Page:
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How I started running a fully remote junior developer team | Reflection Series : Part 1

The previous year, as we all know, was extremely stressful and full of losses which took every single one of us on an unexpected journey. In January we didn’t know what hit us and by August it was absolute mayhem everywhere..

My ‘unexpected journey’ started during the summer months. Although I didn’t know it then, it would change things quite a bit… In this reflection series I’ll be going through last year’s happenings, personal learnings, and mostly, discussing how building a team of complete strangers felt.

Table of contents:

Why did I decide to create a team

Due to the whole COVID-19 situation, just before starting HacktoberFest Challenge, I’ve lost a job I really enjoyed and with that – the support I had from seniors in our tech team. It was a fairly dark time and I didn’t know if I’d find somewhere that supportive again. Once again, instead of waiting for things to happen on their own, I thought I could create my own team of junior developers and be the support for someone else this time.

Trying out HacktoberFest Challenge for the first time

In October 2020 I wanted to participate in the HacktoberFest challenge, organised by Digital Ocean and GitHub. Being very much a junior developer, there were limited amount of GitHub repositories that I could participate in and complete the challenge. So I created my own!

By the end of the month, we counted just over 20 participants and more junior developers got to have their first taste of open-source teamwork. We created personalized cards for ourselves and populated a page you can see here.

I wanted to repeat the experience but unfortunately, this was a once-per-year event and I had to wait for a new one. This is when I started thinking about creating a discord channel for fellow junior developers. Soon after, I made a post in a CodeCademy group to see if anyone would join me, back in January ’21.

I really liked what we’ve done with HacktoberFest Challenge so I tried to find all our contributors and message them to form a group. GitHub didn’t have a messaging feature so I couldn’t get hold of all people who have contributed that easily. Soon enough, a new person (who ended up being someone I’m most proud of) has joined as one of our first members and we (officially) began running a group.

How were decisions made at the begining?

Previous to my career in tech or healthcare, for that matter, I was a gamer. I spent thousands of hours on Call of Duty / CounterStrike games, streaming, making YT videos, running a game review website and most importantly, a large gaming community. To give you an insight of our size, we ran 35 servers across Europe and reached over 30k unique monthly visitors to most popular servers. These servers were paid for and managed by our team of 35 admins, who were all once just regular players.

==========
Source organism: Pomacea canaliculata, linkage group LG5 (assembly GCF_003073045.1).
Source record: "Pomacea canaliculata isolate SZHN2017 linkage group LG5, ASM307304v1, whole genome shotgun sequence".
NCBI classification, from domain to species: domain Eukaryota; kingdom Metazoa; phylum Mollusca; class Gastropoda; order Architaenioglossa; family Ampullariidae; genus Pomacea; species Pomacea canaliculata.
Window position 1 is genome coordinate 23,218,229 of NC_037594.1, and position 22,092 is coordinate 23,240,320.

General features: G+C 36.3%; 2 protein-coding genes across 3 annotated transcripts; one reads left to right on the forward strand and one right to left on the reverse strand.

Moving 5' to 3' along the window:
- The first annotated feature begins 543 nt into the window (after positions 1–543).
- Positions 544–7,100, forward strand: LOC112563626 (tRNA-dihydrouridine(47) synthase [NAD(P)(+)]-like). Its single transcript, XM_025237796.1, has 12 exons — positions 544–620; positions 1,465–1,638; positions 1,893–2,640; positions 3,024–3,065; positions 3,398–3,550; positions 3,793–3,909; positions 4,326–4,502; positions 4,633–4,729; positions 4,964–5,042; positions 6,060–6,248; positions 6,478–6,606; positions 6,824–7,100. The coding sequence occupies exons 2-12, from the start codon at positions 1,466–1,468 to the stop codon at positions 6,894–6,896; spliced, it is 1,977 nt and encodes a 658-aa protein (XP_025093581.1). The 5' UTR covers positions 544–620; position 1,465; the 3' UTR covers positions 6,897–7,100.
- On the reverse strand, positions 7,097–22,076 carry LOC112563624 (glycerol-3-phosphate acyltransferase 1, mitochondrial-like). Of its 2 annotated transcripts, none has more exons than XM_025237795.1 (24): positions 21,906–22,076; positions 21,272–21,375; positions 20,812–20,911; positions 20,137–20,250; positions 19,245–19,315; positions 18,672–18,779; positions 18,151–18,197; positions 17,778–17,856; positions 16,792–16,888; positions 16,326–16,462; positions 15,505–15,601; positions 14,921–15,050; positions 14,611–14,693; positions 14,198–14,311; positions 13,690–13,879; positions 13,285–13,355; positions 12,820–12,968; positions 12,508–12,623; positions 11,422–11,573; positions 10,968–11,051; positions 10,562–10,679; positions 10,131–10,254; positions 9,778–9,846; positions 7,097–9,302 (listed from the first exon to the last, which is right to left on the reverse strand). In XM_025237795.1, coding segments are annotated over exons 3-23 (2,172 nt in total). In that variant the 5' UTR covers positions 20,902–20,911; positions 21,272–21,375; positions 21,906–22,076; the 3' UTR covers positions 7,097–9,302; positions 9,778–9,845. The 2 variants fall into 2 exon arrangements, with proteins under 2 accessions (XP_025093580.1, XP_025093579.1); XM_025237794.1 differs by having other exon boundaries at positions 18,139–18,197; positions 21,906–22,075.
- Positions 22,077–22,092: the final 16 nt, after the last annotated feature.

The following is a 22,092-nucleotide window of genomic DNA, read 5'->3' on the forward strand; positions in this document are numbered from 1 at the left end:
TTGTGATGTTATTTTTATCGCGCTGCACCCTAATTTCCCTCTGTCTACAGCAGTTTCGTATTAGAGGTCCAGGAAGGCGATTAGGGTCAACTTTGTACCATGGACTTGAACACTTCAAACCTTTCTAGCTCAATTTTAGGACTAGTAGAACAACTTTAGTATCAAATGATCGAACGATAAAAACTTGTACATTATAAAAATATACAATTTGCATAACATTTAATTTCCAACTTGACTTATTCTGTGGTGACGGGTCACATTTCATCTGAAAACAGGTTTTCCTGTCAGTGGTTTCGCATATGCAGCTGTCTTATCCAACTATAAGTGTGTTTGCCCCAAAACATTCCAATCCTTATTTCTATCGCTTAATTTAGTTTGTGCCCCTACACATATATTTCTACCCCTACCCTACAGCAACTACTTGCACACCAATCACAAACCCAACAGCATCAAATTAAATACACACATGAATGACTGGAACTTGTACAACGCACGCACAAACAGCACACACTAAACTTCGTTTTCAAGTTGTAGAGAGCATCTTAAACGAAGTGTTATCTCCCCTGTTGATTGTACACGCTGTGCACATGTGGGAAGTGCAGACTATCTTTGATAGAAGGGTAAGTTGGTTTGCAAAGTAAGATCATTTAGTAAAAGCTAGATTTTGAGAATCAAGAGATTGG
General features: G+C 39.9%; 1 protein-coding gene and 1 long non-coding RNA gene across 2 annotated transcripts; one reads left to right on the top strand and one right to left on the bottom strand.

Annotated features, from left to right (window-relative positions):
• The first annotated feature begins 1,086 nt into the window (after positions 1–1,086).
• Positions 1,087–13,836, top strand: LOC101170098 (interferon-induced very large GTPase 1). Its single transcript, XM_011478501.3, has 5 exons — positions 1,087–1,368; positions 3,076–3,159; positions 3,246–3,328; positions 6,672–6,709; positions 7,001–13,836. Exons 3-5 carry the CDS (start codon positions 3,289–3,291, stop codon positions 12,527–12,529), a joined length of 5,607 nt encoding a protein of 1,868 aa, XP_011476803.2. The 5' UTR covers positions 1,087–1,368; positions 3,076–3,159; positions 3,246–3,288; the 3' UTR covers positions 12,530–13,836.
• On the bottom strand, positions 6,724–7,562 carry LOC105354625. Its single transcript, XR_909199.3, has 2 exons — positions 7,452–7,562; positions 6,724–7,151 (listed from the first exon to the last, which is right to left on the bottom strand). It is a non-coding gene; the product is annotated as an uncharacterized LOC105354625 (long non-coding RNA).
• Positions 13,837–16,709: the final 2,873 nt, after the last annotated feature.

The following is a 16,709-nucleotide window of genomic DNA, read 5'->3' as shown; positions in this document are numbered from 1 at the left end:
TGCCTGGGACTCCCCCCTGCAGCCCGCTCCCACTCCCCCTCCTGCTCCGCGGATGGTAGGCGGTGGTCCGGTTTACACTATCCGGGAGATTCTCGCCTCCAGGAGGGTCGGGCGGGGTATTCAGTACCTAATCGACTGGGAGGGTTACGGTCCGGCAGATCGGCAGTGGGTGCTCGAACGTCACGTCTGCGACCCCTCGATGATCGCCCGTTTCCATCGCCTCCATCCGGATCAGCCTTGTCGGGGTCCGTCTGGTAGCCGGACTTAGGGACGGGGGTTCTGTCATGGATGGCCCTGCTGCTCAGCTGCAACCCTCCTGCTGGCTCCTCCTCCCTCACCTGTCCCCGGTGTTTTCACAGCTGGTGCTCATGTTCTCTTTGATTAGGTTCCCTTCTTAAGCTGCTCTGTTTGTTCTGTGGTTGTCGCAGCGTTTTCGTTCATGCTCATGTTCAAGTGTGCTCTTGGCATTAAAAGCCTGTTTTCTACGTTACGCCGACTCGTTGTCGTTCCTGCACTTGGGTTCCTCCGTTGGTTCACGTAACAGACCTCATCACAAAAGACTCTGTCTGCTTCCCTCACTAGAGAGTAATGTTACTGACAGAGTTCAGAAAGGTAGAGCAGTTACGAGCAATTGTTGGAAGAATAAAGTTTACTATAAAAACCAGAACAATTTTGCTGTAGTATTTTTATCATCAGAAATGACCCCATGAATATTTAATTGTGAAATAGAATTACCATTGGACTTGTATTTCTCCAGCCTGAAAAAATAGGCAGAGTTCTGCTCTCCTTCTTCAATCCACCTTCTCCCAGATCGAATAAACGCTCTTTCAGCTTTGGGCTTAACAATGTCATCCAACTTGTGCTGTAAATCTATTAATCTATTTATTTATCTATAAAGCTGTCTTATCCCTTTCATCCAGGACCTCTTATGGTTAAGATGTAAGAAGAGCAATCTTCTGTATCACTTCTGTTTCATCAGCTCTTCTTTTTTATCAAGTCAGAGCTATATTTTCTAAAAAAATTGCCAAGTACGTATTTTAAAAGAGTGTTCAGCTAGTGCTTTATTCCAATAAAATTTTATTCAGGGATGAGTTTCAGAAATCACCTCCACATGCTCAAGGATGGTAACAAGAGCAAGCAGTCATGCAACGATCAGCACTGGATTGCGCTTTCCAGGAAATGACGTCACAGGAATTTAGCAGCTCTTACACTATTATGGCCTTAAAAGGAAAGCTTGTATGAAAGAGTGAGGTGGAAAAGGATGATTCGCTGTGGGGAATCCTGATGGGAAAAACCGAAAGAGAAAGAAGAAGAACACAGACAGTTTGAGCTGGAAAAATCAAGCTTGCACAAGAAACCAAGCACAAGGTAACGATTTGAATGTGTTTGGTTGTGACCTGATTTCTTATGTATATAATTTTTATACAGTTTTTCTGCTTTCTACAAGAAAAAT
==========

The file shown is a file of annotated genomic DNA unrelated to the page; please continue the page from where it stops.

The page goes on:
This particular community was going to be used as a template for the way we built up and made decisions in the Junior Developer Group and how we behaved when given all permissions one can have. Here is a throwback screenshot we took back in 2011 on one of the servers 🎮

Likii and her gaming clan posing in front of a helicopter, on a Call of Duty 4 map called Crash

Once we knew what we wanted to build – we needed rules. We needed to know what tools are we using and what are we building. We needed to get to know each other and identify all the problems time zones would soon create.

We did all of this by creating a one-hour (well, sometimes longer) Friday Focus Session that would repeat every week at 7 pm UK Time.

Here is where we’d start discussing all of this and soon – much more!

Decision to grow our Junior Developer Group

Once there was a clear plan and we knew what kind of community we wanted to build, we started inviting members.

All our members were individually selected to start with. This meant I would send individual messages to each new member, introduced myself, and tell them about the group, how I imagined it all to work, and asked if they’d like to join me.

Everyone I spoke to at the time got very excited and we slowly started building the team we have today.

It has been very many months since then. We recently had our 30th Friday Focus Session just before going on a Summer break. In the last couple of months, we’ve got quite a bit done – which wouldn’t be possible without Atlassian’s Jira team and their Open Source Licences 💙

To read more about our journey come back for a Part 2 of Reflection Series which will focus on the challenges we faced in the first couple of months..or follow me on socials to get updated when a new post goes live 🤗

Until next time,

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